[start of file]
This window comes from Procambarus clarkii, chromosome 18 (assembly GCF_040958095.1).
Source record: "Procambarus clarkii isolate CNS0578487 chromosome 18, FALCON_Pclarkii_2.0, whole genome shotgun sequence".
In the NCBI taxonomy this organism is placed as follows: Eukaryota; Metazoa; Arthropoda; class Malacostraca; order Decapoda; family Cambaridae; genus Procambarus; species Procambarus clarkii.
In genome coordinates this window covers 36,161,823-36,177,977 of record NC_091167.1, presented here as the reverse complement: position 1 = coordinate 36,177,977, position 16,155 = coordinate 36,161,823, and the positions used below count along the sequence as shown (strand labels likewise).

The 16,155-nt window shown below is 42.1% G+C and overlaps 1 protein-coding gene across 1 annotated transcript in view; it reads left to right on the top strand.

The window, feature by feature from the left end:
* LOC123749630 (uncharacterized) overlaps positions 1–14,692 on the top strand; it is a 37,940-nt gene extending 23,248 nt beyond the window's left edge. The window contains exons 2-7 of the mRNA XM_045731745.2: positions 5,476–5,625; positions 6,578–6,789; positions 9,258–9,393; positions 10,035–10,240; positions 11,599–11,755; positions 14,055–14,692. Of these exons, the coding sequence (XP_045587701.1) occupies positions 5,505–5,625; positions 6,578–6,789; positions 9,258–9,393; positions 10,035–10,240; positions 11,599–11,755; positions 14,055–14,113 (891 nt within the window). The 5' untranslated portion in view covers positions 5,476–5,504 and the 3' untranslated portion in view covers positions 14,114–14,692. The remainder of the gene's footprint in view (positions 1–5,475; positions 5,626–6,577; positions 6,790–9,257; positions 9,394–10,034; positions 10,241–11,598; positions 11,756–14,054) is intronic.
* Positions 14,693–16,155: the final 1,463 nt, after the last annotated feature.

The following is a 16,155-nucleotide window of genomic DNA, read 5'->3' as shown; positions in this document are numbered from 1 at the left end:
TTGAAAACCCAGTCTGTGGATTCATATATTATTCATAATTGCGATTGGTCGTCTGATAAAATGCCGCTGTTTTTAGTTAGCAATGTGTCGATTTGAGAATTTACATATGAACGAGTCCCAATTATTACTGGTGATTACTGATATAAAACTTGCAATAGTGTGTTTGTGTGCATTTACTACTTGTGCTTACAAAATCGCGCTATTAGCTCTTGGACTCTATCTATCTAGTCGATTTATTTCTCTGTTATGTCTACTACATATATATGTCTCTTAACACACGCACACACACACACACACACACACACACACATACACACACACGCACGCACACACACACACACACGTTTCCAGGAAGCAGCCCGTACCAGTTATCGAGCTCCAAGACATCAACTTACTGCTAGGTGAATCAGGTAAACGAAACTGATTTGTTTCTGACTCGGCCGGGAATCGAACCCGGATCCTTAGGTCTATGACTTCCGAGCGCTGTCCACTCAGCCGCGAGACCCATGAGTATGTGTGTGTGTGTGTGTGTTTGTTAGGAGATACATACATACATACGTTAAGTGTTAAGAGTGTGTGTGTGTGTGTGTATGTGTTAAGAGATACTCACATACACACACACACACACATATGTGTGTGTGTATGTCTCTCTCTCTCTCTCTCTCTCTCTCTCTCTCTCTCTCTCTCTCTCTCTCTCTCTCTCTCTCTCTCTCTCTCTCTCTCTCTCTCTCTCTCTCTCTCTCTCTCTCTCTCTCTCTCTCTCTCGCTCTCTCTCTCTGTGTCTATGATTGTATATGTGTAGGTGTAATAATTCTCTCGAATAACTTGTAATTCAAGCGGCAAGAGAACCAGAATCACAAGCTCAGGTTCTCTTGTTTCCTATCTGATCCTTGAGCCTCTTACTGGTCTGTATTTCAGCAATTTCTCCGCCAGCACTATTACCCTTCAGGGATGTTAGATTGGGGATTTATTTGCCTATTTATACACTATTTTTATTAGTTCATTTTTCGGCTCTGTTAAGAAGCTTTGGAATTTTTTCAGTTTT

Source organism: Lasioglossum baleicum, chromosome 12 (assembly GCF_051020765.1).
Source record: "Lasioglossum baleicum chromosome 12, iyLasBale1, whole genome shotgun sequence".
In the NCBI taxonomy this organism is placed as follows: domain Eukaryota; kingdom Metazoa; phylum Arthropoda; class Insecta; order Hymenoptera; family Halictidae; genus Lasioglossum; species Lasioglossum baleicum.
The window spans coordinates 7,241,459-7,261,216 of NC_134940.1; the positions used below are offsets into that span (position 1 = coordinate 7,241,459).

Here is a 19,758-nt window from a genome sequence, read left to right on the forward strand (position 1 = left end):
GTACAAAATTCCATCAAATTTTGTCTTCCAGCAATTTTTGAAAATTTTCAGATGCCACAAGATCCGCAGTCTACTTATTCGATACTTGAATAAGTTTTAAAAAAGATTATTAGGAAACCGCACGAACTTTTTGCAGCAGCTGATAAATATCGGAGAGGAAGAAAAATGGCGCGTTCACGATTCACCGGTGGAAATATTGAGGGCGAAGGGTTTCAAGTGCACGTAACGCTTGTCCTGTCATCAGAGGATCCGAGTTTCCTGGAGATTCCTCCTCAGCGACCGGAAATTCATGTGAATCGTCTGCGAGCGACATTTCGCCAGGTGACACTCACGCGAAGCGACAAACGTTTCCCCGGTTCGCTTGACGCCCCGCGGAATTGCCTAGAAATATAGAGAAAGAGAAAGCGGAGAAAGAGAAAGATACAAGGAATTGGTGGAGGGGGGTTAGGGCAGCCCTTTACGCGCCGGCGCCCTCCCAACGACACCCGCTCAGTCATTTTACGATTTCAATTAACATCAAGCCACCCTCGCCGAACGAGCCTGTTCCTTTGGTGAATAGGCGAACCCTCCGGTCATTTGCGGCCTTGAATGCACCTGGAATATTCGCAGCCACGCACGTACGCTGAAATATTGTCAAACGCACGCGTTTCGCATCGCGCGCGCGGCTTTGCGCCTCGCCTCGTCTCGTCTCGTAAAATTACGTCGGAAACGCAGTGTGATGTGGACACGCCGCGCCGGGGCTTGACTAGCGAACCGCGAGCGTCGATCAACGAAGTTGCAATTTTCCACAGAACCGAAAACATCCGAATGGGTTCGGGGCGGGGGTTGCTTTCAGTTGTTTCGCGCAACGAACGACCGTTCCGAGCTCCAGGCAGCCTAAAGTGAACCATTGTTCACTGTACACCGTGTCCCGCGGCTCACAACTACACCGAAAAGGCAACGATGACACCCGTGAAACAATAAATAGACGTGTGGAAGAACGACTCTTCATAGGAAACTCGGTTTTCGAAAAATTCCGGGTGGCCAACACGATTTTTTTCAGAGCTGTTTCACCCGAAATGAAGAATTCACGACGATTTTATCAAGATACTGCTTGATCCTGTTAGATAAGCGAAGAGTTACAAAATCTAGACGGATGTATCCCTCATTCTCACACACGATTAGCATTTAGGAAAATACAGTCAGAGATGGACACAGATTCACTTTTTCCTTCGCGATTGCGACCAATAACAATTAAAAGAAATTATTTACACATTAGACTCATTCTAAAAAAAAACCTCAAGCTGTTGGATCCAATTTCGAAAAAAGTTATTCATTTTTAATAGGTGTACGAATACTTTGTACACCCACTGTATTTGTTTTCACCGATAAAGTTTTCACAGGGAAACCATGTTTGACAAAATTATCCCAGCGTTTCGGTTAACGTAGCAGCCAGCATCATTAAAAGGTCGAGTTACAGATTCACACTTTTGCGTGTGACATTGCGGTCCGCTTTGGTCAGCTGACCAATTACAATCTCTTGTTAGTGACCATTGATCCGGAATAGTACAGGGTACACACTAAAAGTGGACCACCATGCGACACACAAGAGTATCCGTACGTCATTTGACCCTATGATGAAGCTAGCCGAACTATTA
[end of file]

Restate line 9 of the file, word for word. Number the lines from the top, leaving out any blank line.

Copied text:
The following is a 16,155-nucleotide window of genomic DNA, read 5'->3' as shown; positions in this document are numbered from 1 at the left end: